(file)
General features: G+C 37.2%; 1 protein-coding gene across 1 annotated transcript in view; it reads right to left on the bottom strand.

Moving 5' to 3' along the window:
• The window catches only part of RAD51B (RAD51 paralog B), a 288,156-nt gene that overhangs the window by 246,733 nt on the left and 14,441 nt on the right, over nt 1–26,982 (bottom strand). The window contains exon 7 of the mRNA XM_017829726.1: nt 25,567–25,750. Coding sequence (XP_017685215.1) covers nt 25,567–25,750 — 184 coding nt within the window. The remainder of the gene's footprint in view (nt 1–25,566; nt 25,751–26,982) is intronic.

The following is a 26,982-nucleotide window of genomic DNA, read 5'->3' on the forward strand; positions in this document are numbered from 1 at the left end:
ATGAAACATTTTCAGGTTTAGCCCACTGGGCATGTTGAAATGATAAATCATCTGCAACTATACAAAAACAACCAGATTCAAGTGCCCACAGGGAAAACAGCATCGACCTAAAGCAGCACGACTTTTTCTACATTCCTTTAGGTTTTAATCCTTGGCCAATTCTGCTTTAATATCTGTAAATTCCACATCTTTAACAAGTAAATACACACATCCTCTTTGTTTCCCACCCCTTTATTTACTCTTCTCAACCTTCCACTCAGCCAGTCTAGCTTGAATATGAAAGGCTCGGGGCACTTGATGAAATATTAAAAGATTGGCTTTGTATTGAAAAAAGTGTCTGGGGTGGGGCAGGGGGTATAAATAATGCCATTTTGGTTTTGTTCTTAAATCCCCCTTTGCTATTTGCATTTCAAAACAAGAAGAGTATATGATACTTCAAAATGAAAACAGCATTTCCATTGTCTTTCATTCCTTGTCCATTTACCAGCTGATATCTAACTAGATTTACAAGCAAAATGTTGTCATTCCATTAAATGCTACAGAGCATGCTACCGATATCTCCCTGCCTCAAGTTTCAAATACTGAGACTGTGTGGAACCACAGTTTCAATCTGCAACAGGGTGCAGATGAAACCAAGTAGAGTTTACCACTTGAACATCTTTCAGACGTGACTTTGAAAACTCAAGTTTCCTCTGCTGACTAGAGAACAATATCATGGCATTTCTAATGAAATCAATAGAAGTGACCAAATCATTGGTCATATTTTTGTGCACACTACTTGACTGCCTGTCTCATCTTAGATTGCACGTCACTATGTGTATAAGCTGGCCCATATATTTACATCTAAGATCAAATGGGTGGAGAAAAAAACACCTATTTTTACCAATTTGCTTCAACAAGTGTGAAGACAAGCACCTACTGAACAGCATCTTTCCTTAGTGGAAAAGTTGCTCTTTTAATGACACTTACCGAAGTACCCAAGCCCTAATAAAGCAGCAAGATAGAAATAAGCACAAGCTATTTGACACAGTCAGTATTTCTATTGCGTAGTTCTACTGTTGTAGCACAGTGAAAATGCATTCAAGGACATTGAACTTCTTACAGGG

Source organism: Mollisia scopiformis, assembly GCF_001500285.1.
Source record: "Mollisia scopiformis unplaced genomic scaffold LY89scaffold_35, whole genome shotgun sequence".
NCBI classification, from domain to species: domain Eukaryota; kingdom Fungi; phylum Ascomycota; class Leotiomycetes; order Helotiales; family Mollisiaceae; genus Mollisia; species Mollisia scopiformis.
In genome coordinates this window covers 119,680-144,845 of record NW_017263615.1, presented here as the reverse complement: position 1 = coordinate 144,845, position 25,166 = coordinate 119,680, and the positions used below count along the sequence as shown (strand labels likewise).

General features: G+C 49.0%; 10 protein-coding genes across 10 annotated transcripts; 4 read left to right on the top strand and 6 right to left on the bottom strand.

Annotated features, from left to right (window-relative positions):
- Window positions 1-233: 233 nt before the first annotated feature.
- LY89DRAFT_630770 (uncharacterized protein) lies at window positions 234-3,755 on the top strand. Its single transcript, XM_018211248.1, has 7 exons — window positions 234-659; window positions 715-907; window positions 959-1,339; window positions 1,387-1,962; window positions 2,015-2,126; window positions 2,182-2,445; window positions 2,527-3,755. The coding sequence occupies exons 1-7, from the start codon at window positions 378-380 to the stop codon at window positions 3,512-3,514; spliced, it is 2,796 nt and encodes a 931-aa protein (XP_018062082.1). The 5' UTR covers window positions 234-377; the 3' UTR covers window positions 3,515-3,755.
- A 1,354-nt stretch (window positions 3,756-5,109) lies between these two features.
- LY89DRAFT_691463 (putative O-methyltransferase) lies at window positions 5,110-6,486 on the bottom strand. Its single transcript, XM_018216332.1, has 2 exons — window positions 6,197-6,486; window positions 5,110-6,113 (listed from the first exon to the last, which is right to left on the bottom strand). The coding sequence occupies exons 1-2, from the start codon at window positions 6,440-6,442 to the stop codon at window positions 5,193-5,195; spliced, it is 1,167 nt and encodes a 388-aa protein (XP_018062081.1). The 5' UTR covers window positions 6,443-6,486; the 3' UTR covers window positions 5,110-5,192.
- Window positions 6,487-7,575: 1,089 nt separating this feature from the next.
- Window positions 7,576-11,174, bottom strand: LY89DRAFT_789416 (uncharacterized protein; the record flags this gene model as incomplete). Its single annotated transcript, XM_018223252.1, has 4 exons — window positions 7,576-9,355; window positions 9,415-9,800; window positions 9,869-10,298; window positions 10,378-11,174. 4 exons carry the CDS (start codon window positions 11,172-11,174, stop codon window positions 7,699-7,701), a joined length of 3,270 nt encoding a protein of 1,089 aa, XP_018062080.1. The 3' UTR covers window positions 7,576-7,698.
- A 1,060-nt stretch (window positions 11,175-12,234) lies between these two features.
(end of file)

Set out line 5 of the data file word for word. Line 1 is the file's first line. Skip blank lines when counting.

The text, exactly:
ATGAAACATTTTCAGGTTTAGCCCACTGGGCATGTTGAAATGATAAATCATCTGCAACTATACAAAAACAACCAGATTCAAGTGCCCACAGGGAAAACAGCATCGACCTAAAGCAGCACGACTTTTTCTACATTCCTTTAGGTTTTAATCCTTGGCCAATTCTGCTTTAATATCTGTAAATTCCACATCTTTAACAAGTAAATACACACATCCTCTTTGTTTCCCACCCCTTTATTTACTCTTCTCAACCTTCCACTCAGCCAGTCTAGCTTGAATATGAAAGGCTCGGGGCACTTGATGAAATATTAAAAGATTGGCTTTGTATTGAAAAAAGTGTCTGGGGTGGGGCAGGGGGTATAAATAATGCCATTTTGGTTTTGTTCTTAAATCCCCCTTTGCTATTTGCATTTCAAAACAAGAAGAGTATATGATACTTCAAAATGAAAACAGCATTTCCATTGTCTTTCATTCCTTGTCCATTTACCAGCTGATATCTAACTAGATTTACAAGCAAAATGTTGTCATTCCATTAAATGCTACAGAGCATGCTACCGATATCTCCCTGCCTCAAGTTTCAAATACTGAGACTGTGTGGAACCACAGTTTCAATCTGCAACAGGGTGCAGATGAAACCAAGTAGAGTTTACCACTTGAACATCTTTCAGACGTGACTTTGAAAACTCAAGTTTCCTCTGCTGACTAGAGAACAATATCATGGCATTTCTAATGAAATCAATAGAAGTGACCAAATCATTGGTCATATTTTTGTGCACACTACTTGACTGCCTGTCTCATCTTAGATTGCACGTCACTATGTGTATAAGCTGGCCCATATATTTACATCTAAGATCAAATGGGTGGAGAAAAAAACACCTATTTTTACCAATTTGCTTCAACAAGTGTGAAGACAAGCACCTACTGAACAGCATCTTTCCTTAGTGGAAAAGTTGCTCTTTTAATGACACTTACCGAAGTACCCAAGCCCTAATAAAGCAGCAAGATAGAAATAAGCACAAGCTATTTGACACAGTCAGTATTTCTATTGCGTAGTTCTACTGTTGTAGCACAGTGAAAATGCATTCAAGGACATTGAACTTCTTACAGGG